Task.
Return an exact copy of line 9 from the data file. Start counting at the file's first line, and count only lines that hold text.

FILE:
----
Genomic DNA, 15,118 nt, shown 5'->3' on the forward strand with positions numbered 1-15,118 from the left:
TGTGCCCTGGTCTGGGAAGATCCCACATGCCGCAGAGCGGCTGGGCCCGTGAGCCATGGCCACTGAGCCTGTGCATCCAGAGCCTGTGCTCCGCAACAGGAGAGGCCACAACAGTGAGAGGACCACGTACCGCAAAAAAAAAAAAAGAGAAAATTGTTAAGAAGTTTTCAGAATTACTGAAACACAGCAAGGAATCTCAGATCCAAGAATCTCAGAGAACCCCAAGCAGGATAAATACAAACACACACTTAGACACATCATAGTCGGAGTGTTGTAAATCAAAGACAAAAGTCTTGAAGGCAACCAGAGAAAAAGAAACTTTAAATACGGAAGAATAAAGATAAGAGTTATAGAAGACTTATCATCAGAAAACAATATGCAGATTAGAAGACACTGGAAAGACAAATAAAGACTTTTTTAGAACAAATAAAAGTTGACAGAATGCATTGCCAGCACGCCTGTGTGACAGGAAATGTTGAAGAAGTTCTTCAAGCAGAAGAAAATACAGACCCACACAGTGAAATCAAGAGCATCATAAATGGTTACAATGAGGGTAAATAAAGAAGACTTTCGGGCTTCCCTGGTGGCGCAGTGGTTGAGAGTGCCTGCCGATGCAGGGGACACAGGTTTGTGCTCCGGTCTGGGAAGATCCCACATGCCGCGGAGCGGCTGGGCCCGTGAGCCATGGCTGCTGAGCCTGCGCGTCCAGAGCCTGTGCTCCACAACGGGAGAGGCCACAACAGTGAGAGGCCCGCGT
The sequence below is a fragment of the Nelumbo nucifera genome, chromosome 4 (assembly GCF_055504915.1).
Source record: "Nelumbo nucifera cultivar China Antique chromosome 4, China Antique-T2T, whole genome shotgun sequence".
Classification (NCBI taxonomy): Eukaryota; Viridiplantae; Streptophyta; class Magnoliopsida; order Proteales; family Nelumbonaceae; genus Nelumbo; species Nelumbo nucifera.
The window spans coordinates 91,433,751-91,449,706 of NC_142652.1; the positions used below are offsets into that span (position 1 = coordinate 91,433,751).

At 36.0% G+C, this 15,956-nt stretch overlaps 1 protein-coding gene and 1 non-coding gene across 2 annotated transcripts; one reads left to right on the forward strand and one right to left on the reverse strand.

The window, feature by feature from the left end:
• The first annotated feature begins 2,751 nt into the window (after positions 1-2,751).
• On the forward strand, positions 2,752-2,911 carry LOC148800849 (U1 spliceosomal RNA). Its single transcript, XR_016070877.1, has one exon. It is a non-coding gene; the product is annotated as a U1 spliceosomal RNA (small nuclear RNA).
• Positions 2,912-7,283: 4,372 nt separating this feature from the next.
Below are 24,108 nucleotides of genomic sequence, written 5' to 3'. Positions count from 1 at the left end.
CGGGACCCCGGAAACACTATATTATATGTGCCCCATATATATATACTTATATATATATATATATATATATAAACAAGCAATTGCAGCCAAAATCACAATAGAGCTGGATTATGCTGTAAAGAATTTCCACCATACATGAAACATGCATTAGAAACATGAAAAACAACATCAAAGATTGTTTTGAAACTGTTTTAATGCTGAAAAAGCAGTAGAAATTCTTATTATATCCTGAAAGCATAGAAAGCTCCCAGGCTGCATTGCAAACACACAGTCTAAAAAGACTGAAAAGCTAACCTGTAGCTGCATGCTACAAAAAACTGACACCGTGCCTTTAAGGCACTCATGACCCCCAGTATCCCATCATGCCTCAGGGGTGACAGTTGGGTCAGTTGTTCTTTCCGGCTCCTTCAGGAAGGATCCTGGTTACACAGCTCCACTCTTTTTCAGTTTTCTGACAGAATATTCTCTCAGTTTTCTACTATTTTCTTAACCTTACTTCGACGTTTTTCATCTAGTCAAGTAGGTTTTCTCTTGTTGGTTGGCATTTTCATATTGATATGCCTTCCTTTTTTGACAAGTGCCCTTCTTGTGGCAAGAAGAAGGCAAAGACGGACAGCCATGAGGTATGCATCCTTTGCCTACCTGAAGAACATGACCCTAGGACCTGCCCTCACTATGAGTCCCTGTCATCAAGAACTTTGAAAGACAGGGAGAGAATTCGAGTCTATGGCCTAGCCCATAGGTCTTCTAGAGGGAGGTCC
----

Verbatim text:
• The first annotated feature begins 2,751 nt into the window (after positions 1-2,751).